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Race Relations and Children's Games

Oh my god. Shannon was just showing me the lovely wooden pieces for a game he's supposed to review. It's called "Kids of Catan", and it's a dumbed-down version of the Settlers of Catan game, intended for pre-school kids. Whatever.

So anyway, Shannon's showing me all these big block-style carved wooden pieces (houses, trees, haystacks, etc.), including the player pieces, which are shaped like people/kids. So, there's a white kid, a yellow kid, a red kid, and a blue kid. And they go around this circle, collecting resources and hauling stuff (bricks, hay, and wood) around with them until they get the most stuff and they win.

BUT ... and now here we get to the kicker ... there is another human-shaped piece in the game. THE BLACK GUY. This black man-shaped piece sits in one location on the board, lying in wait for hapless kids to happen by so that he can ... yes, you guessed it ... STEAL THEIR STUFF!

Shannon didn't seem to see the dark and horrible humor in this when he was explaining the game mechanics to me, until I interrupted him and said, "Wait a minute. So ... the black guy steals stuff from the other players in the game? And this is a game for little kids to teach them ... what? Get as much stuff as you can, but beware of black guys, 'cause they'll rob you?" I was simply aghast. And yet I couldn't stop laughing at how inconceivably horrible it was.

Shannon insists that, since the game was created in Germany, the racial overtones that might seem obvious in the U.S. were most likely not even considered. Still, I've gotta maintain that it's an EXTREMELY unfortunate design element in the game, especially as it's being marketed in the U.S.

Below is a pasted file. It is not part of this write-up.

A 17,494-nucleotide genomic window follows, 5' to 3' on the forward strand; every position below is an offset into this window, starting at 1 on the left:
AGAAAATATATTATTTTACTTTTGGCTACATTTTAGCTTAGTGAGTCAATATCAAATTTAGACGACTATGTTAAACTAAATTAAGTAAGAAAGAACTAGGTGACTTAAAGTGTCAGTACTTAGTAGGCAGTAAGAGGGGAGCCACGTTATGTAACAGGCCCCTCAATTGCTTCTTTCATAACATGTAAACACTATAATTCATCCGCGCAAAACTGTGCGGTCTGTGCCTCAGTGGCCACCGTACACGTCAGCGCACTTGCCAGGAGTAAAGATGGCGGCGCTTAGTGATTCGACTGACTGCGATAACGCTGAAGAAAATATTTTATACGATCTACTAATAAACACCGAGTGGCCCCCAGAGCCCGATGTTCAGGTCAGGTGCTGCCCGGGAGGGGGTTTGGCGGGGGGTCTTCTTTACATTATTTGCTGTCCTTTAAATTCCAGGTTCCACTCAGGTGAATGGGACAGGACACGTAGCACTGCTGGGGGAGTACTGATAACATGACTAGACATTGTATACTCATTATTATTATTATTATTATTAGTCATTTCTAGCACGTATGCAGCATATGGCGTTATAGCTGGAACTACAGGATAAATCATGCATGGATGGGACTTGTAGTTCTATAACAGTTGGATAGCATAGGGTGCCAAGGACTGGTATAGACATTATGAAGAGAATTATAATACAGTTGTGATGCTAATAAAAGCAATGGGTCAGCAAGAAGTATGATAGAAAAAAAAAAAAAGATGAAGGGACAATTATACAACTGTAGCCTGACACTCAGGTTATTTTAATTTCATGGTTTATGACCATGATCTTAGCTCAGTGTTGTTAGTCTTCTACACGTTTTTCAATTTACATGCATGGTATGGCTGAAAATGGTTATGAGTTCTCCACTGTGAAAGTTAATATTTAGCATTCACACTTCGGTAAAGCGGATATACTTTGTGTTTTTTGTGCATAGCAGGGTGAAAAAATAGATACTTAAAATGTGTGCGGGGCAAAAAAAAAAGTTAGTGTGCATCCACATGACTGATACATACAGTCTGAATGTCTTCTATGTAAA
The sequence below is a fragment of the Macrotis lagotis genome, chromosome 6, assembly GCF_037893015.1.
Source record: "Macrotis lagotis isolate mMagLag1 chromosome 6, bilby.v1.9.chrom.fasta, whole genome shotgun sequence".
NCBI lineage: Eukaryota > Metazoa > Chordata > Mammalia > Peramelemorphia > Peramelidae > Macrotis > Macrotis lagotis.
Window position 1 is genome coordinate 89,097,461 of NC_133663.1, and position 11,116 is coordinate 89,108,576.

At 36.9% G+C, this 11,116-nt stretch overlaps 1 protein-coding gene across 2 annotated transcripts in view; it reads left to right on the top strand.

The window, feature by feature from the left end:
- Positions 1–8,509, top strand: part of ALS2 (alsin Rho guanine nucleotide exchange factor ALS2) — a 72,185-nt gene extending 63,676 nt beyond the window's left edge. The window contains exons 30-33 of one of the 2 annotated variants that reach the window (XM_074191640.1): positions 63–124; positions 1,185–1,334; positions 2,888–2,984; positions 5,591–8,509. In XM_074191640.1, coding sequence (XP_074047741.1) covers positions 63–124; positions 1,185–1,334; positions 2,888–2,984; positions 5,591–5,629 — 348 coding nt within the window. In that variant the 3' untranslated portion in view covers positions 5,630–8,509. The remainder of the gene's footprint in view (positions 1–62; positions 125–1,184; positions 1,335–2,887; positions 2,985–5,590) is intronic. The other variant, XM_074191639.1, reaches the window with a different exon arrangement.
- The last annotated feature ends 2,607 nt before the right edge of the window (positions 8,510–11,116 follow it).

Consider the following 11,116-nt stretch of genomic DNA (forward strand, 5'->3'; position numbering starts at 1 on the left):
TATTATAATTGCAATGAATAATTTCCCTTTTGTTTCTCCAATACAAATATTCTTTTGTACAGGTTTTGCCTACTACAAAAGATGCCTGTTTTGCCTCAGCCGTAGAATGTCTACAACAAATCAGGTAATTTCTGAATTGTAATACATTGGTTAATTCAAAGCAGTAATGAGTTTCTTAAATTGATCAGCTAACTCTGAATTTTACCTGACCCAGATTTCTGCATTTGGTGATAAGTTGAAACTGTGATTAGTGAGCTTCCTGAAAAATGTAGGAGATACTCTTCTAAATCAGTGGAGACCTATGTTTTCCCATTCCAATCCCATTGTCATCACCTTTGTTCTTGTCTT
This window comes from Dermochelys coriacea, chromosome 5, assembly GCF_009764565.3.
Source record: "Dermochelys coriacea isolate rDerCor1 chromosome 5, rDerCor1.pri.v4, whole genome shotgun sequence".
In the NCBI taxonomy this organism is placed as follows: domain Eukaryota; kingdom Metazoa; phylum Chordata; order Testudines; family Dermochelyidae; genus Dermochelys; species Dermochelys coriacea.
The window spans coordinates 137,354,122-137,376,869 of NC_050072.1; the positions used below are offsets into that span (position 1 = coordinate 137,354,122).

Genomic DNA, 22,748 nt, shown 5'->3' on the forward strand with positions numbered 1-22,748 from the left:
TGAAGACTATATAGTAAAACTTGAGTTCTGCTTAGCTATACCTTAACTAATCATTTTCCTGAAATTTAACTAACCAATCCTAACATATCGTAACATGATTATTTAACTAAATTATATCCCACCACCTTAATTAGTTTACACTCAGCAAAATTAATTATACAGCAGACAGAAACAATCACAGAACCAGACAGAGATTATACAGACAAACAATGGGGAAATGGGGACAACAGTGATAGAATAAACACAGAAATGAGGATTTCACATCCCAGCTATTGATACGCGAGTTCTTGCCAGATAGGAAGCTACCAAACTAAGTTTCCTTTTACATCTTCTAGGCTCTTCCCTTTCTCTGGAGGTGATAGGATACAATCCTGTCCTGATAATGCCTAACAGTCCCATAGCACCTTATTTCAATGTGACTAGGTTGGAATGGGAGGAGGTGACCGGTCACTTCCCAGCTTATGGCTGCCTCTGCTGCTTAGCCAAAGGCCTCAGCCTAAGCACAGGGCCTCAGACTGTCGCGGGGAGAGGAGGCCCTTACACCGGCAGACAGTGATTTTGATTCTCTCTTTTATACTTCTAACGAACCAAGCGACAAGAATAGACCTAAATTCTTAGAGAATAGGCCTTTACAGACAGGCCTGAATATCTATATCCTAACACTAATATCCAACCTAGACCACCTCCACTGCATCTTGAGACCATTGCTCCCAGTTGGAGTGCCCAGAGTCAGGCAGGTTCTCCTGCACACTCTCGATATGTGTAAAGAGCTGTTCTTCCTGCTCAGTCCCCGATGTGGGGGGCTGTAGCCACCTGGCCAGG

If I had kids, I wouldn't want them playing Kids of Catan. Bleh.



( 9 comments — Leave a comment )
Nov. 11th, 2003 11:16 pm (UTC)
Well... I see where you are coming from, but black is generally associated with evil..

I think the best way for the game company to colour it's pieces would have been to make all of them random rainbow non-skin tone colours. Like purple. And green.


Nov. 11th, 2003 11:55 pm (UTC)
Have you ever noticed that black isn't a skin colour, but brown is?

Other things to not let kids watch - Star Wars, because the bad guy is as black as you can get.
Nov. 12th, 2003 01:21 am (UTC)
I have indeed noticed that. I have also noticed that people are not white, usually. Unless they're dead. Even then they're kinda grey.
Nov. 12th, 2003 06:12 am (UTC)
Get as much stuff as you can, but beware of black guys, 'cause they'll rob you?"

Don't forget the other lesson -- "Black guys just sit around doing nothing -- YOU do all the work."
Nov. 12th, 2003 08:54 am (UTC)
While I understand what you're saying, the Knight in the full game is also black (get it, the black knight? *snorfle*) - and there are no other people shaped pieces in that game. They're probably just continuing with the stylings of the previous game.
Nov. 12th, 2003 11:12 am (UTC)
Yeah, Shannon and I discussed that fact, because I understand that stylistic motivation. I just think that when they decided to make the abstract pieces into human shapes, the color black took on a different meaning than they most likely intended, especially given that piece's function in the game (robbery).

If I were a game designer, I would have tried to find a different way to represent this part of the game. Maybe made the piece something black but not human. Or just put a picture of marauding bandits at one point on the board, something like that. There are lots of less racially connotative options.
Nov. 12th, 2003 09:09 am (UTC)
Wow, the picture of the game is pretty damning. I'm a bit surprised that got past them.
Nov. 12th, 2003 09:36 am (UTC)
I rarely say this so flatly, but Shannon is Just Wrong.

Racist Jews use "die schwarze," (the black one) to refer to dark-skinned people in Yiddish, and "schwarz" means black in German, so it's not a big jump to see that black is a racist word in Germany. (I speak more Yiddish than German.) "Black" in Europe doesn't mean "of African descent," but it does mean "of lesser genetic heritage." In England, it's generally used to refer to people from the subcontinent; Indians and Pakistanis. In continental Europe, such as Germany, the connotations are much the same.

Nov. 12th, 2003 05:01 pm (UTC)
I totally agree with you.. that seems rather reprehensible indeed.

( 9 comments — Leave a comment )

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